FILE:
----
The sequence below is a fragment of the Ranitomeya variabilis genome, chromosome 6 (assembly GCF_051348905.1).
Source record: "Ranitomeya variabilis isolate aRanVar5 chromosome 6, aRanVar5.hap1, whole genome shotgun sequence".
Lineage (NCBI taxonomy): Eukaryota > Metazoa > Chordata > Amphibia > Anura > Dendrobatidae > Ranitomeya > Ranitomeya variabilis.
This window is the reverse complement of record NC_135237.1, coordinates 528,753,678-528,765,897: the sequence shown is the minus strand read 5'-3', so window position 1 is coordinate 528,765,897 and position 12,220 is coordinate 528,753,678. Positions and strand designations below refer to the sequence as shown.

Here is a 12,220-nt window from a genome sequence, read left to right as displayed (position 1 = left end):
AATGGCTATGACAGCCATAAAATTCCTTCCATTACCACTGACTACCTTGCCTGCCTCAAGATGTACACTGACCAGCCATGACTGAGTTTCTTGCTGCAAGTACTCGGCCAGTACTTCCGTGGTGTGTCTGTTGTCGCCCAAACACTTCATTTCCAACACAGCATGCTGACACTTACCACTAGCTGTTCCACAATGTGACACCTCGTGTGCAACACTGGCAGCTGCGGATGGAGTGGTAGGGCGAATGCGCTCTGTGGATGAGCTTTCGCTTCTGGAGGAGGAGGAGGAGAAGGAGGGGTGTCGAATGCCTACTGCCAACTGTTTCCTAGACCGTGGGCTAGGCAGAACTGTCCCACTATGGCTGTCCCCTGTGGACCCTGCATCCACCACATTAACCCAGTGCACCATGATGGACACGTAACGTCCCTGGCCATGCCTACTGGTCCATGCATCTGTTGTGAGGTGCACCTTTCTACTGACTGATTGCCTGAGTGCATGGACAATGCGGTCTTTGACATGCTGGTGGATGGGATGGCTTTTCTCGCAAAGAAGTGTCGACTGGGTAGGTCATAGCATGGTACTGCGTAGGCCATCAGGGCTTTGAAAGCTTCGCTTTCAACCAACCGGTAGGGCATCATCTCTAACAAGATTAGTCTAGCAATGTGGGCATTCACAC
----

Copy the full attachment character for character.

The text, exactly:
The sequence below is a fragment of the Ranitomeya variabilis genome, chromosome 6 (assembly GCF_051348905.1).
Source record: "Ranitomeya variabilis isolate aRanVar5 chromosome 6, aRanVar5.hap1, whole genome shotgun sequence".
Lineage (NCBI taxonomy): Eukaryota > Metazoa > Chordata > Amphibia > Anura > Dendrobatidae > Ranitomeya > Ranitomeya variabilis.
This window is the reverse complement of record NC_135237.1, coordinates 528,753,678-528,765,897: the sequence shown is the minus strand read 5'-3', so window position 1 is coordinate 528,765,897 and position 12,220 is coordinate 528,753,678. Positions and strand designations below refer to the sequence as shown.

Here is a 12,220-nt window from a genome sequence, read left to right as displayed (position 1 = left end):
AATGGCTATGACAGCCATAAAATTCCTTCCATTACCACTGACTACCTTGCCTGCCTCAAGATGTACACTGACCAGCCATGACTGAGTTTCTTGCTGCAAGTACTCGGCCAGTACTTCCGTGGTGTGTCTGTTGTCGCCCAAACACTTCATTTCCAACACAGCATGCTGACACTTACCACTAGCTGTTCCACAATGTGACACCTCGTGTGCAACACTGGCAGCTGCGGATGGAGTGGTAGGGCGAATGCGCTCTGTGGATGAGCTTTCGCTTCTGGAGGAGGAGGAGGAGAAGGAGGGGTGTCGAATGCCTACTGCCAACTGTTTCCTAGACCGTGGGCTAGGCAGAACTGTCCCACTATGGCTGTCCCCTGTGGACCCTGCATCCACCACATTAACCCAGTGCACCATGATGGACACGTAACGTCCCTGGCCATGCCTACTGGTCCATGCATCTGTTGTGAGGTGCACCTTTCTACTGACTGATTGCCTGAGTGCATGGACAATGCGGTCTTTGACATGCTGGTGGATGGGATGGCTTTTCTCGCAAAGAAGTGTCGACTGGGTAGGTCATAGCATGGTACTGCGTAGGCCATCAGGGCTTTGAAAGCTTCGCTTTCAACCAACCGGTAGGGCATCATCTCTAACAAGATTAGTCTAGCAATGTGGGCATTCACAC